Khady, left, and Ibrahima, right, watch Pape as he prepares “ataya” or tea in Dakar, Senegal. Taking ataya is a tradition in west Africa where friends come together multiple times a day to socialize as one person pours tea from one small glass to another to mix the ingredients and create a foam before drinking. Photo by Jane Hahn @janehahn #senegal #dakar #teatime #ataya #friends
Ataya concept sketch - Detraeus and Araceli’s (currently unborn) son who is a lightning/dark mage with aspirations of necromancy. Gonna count this as mansketch #13 - will upload #14 later today since I’m behind.
1) Fabric shopping in Serrekunda Market. On Sunday, our Wolof instructor took us to the market to get fabric so we can get clothes made for us, and a few of us went back yesterday to get a bit more fabric. The patterns are gorgeous, so many to choose from, from bright greens and yellows and blues to calm tans and browns; big, bold patterns of keys, chickens, or trees, or smaller subtle swirls and circles; and all piled so high in each shop. I got four meters worth of two fabrics and two meters worth of another three, plus one meter of a fabric with Jammeh’s face on it. (I couldn’t resist.) Bridget is the master haggler—she can talk down any price, she can play off the “you are my wife!” remarks from shopkeepers (“well, then you should give me the wife price of free!”), and she gets what she wants. She’s the perfect shopping companion in the market.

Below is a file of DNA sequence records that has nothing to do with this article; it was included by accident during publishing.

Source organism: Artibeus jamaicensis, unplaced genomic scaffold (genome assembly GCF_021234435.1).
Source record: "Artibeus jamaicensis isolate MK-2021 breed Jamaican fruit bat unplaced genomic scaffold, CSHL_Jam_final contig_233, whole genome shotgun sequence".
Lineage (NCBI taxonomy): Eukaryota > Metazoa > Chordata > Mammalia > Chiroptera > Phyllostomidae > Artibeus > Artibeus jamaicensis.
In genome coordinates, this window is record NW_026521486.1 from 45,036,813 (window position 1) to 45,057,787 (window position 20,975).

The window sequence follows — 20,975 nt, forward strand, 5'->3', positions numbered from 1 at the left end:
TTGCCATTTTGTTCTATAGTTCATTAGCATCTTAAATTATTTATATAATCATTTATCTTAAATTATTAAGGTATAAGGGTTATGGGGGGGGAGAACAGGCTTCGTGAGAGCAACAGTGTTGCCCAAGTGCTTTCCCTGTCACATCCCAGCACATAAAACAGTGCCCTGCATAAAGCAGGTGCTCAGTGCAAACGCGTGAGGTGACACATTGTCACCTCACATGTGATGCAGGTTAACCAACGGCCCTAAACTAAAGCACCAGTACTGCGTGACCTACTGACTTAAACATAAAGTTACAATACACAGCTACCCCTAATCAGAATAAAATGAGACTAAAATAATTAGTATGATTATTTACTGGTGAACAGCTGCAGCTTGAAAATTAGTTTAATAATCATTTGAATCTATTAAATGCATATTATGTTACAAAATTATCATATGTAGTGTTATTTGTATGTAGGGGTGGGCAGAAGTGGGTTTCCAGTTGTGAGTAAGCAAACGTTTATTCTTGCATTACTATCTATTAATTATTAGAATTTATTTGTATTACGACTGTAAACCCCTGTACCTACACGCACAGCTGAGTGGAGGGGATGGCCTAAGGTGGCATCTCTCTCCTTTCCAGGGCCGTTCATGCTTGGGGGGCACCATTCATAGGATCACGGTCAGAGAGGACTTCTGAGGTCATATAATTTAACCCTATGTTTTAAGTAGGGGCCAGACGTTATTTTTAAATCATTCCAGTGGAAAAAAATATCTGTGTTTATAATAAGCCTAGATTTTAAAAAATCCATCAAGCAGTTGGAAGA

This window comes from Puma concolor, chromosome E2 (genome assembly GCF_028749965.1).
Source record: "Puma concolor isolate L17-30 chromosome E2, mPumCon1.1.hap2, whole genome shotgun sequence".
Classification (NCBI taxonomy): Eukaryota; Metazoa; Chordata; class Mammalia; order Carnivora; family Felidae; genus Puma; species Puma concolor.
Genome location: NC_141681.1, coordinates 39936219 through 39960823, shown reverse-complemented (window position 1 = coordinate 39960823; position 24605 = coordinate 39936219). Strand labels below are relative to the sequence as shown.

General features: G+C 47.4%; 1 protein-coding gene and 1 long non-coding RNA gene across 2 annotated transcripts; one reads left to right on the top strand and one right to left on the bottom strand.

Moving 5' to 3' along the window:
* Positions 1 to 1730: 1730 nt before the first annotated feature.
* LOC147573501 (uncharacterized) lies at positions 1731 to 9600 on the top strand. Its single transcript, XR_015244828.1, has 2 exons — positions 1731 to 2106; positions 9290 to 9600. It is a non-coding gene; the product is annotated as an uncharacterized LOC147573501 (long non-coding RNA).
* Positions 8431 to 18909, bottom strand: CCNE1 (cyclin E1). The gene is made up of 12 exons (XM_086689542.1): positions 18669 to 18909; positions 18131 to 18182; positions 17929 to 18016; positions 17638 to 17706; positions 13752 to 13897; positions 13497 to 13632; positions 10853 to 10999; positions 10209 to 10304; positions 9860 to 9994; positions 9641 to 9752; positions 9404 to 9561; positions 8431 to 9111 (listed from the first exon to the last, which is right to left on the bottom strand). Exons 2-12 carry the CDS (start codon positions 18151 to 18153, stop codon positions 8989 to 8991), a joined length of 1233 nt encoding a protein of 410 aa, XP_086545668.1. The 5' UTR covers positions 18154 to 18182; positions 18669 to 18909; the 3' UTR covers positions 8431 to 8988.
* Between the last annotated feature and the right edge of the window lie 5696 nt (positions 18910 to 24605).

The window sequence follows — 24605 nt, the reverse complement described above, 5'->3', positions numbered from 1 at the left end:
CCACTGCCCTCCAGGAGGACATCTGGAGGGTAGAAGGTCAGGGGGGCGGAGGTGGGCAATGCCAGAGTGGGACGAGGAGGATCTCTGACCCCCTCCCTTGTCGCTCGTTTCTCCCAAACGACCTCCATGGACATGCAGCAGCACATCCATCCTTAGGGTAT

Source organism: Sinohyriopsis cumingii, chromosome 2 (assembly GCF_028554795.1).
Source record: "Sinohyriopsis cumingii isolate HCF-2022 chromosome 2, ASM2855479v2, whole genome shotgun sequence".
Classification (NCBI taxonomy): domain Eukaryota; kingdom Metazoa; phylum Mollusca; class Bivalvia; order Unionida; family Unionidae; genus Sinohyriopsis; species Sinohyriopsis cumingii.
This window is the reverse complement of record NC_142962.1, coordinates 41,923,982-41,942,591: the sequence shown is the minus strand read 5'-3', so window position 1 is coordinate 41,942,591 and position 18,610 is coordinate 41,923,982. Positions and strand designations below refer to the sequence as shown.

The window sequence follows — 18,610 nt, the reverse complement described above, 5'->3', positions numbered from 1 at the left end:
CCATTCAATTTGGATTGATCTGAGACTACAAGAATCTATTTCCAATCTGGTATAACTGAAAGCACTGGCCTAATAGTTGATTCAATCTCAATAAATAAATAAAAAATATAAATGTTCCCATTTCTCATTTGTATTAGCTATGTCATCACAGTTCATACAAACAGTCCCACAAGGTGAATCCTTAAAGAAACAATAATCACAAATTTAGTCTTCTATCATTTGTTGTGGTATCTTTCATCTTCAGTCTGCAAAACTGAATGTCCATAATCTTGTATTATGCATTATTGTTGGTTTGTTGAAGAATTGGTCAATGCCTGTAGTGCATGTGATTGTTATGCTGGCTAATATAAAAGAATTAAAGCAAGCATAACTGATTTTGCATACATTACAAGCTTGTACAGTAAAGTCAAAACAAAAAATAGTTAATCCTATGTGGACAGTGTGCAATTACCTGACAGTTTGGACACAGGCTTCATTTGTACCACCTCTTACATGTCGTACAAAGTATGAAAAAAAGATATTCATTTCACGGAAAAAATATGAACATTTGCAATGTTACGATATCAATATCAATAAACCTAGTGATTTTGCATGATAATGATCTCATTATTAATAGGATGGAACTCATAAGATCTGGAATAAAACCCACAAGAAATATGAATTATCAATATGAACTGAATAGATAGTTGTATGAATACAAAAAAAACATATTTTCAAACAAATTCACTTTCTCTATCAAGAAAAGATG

2) Going to the tailor. I actually wasn’t expecting to get clothes made so soon, but on Monday, Mohammed informed us that on Friday, we get to attend the opening of the National Assembly. Jammeh will give a speech, lots of important people—diplomats, parliament members, etc.—will be there, and we may even get to be on TV. That said, we need to look good. Holly and I stopped into a tailor right down the street from us, who Mary Catherine from the Nova Scotia-Gambia Association had also recommended to us, and while Holly was lucky enough to have a ready-made outfit tailored for her, I brought in some of the fabric I got yesterday and will hopefully have a Gambian outfit ready to pick up tomorrow evening. Looking fierce for the National Assembly? Here’s hoping! And now that we’ve established a relationship with this tailor, I’m thinking we’ll get more of our clothes made there—fifty dalasi wrap skirts, maybe a cute summer dress (I have the perfect fabric for the perfect dress in mind!). I’m pumped!